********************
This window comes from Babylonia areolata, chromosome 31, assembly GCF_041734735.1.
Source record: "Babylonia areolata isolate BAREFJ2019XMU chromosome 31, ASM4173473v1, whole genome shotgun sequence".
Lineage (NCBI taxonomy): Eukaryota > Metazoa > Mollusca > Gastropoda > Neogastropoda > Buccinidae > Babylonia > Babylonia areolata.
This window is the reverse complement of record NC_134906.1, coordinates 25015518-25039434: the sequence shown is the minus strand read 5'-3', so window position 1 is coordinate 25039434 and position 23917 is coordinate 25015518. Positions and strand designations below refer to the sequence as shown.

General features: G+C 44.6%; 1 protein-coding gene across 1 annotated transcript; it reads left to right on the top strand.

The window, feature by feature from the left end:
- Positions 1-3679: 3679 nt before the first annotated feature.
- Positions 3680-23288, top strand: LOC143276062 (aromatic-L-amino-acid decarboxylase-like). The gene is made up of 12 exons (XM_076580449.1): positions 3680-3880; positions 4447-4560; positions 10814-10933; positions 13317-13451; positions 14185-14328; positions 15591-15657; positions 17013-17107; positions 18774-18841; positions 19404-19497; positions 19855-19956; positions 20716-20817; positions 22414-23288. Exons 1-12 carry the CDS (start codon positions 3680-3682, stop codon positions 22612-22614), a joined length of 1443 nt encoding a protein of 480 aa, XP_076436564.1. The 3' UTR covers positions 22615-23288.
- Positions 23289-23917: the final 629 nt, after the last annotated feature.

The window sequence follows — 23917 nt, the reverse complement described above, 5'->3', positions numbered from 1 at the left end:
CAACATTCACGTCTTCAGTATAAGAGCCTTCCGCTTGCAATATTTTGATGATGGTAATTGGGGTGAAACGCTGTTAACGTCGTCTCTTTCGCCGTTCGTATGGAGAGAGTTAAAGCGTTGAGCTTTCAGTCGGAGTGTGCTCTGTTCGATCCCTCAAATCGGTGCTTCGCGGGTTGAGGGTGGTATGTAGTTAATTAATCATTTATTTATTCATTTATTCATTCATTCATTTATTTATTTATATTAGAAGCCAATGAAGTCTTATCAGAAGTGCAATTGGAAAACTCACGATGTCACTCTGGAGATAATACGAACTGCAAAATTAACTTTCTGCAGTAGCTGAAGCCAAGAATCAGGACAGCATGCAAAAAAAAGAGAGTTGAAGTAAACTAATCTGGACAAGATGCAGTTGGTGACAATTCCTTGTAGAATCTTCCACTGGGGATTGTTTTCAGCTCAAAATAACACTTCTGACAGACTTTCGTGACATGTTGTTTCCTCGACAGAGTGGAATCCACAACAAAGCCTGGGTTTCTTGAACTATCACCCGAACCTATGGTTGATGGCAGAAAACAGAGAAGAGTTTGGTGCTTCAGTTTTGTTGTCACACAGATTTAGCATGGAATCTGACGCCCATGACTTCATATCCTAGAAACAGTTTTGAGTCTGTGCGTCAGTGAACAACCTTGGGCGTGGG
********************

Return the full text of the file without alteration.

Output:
This window comes from Babylonia areolata, chromosome 31, assembly GCF_041734735.1.
Source record: "Babylonia areolata isolate BAREFJ2019XMU chromosome 31, ASM4173473v1, whole genome shotgun sequence".
Lineage (NCBI taxonomy): Eukaryota > Metazoa > Mollusca > Gastropoda > Neogastropoda > Buccinidae > Babylonia > Babylonia areolata.
This window is the reverse complement of record NC_134906.1, coordinates 25015518-25039434: the sequence shown is the minus strand read 5'-3', so window position 1 is coordinate 25039434 and position 23917 is coordinate 25015518. Positions and strand designations below refer to the sequence as shown.

General features: G+C 44.6%; 1 protein-coding gene across 1 annotated transcript; it reads left to right on the top strand.

The window, feature by feature from the left end:
- Positions 1-3679: 3679 nt before the first annotated feature.
- Positions 3680-23288, top strand: LOC143276062 (aromatic-L-amino-acid decarboxylase-like). The gene is made up of 12 exons (XM_076580449.1): positions 3680-3880; positions 4447-4560; positions 10814-10933; positions 13317-13451; positions 14185-14328; positions 15591-15657; positions 17013-17107; positions 18774-18841; positions 19404-19497; positions 19855-19956; positions 20716-20817; positions 22414-23288. Exons 1-12 carry the CDS (start codon positions 3680-3682, stop codon positions 22612-22614), a joined length of 1443 nt encoding a protein of 480 aa, XP_076436564.1. The 3' UTR covers positions 22615-23288.
- Positions 23289-23917: the final 629 nt, after the last annotated feature.

The window sequence follows — 23917 nt, the reverse complement described above, 5'->3', positions numbered from 1 at the left end:
CAACATTCACGTCTTCAGTATAAGAGCCTTCCGCTTGCAATATTTTGATGATGGTAATTGGGGTGAAACGCTGTTAACGTCGTCTCTTTCGCCGTTCGTATGGAGAGAGTTAAAGCGTTGAGCTTTCAGTCGGAGTGTGCTCTGTTCGATCCCTCAAATCGGTGCTTCGCGGGTTGAGGGTGGTATGTAGTTAATTAATCATTTATTTATTCATTTATTCATTCATTCATTTATTTATTTATATTAGAAGCCAATGAAGTCTTATCAGAAGTGCAATTGGAAAACTCACGATGTCACTCTGGAGATAATACGAACTGCAAAATTAACTTTCTGCAGTAGCTGAAGCCAAGAATCAGGACAGCATGCAAAAAAAAGAGAGTTGAAGTAAACTAATCTGGACAAGATGCAGTTGGTGACAATTCCTTGTAGAATCTTCCACTGGGGATTGTTTTCAGCTCAAAATAACACTTCTGACAGACTTTCGTGACATGTTGTTTCCTCGACAGAGTGGAATCCACAACAAAGCCTGGGTTTCTTGAACTATCACCCGAACCTATGGTTGATGGCAGAAAACAGAGAAGAGTTTGGTGCTTCAGTTTTGTTGTCACACAGATTTAGCATGGAATCTGACGCCCATGACTTCATATCCTAGAAACAGTTTTGAGTCTGTGCGTCAGTGAACAACCTTGGGCGTGGG